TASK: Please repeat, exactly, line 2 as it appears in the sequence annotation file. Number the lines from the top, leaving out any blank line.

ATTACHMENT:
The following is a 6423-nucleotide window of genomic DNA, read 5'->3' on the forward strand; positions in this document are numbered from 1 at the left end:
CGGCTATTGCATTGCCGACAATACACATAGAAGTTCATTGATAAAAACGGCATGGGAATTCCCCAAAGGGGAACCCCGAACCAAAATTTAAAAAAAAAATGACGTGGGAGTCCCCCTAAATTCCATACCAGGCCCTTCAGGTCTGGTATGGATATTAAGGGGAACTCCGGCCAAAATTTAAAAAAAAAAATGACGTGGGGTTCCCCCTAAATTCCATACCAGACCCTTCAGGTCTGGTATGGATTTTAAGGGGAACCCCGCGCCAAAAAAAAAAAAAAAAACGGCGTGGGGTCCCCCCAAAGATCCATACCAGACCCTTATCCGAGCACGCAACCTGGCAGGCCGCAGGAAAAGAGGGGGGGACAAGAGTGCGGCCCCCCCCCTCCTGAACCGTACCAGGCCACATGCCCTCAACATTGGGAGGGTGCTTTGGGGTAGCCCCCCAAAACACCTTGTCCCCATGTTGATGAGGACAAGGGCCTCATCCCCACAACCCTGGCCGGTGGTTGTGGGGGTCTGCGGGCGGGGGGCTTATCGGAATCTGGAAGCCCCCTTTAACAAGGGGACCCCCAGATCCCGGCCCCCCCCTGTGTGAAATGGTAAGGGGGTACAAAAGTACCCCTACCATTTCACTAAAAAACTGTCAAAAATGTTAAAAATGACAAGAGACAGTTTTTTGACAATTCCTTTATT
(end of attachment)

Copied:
CGGCTATTGCATTGCCGACAATACACATAGAAGTTCATTGATAAAAACGGCATGGGAATTCCCCAAAGGGGAACCCCGAACCAAAATTTAAAAAAAAAATGACGTGGGAGTCCCCCTAAATTCCATACCAGGCCCTTCAGGTCTGGTATGGATATTAAGGGGAACTCCGGCCAAAATTTAAAAAAAAAAATGACGTGGGGTTCCCCCTAAATTCCATACCAGACCCTTCAGGTCTGGTATGGATTTTAAGGGGAACCCCGCGCCAAAAAAAAAAAAAAAAACGGCGTGGGGTCCCCCCAAAGATCCATACCAGACCCTTATCCGAGCACGCAACCTGGCAGGCCGCAGGAAAAGAGGGGGGGACAAGAGTGCGGCCCCCCCCCTCCTGAACCGTACCAGGCCACATGCCCTCAACATTGGGAGGGTGCTTTGGGGTAGCCCCCCAAAACACCTTGTCCCCATGTTGATGAGGACAAGGGCCTCATCCCCACAACCCTGGCCGGTGGTTGTGGGGGTCTGCGGGCGGGGGGCTTATCGGAATCTGGAAGCCCCCTTTAACAAGGGGACCCCCAGATCCCGGCCCCCCCCTGTGTGAAATGGTAAGGGGGTACAAAAGTACCCCTACCATTTCACTAAAAAACTGTCAAAAATGTTAAAAATGACAAGAGACAGTTTTTTGACAATTCCTTTATT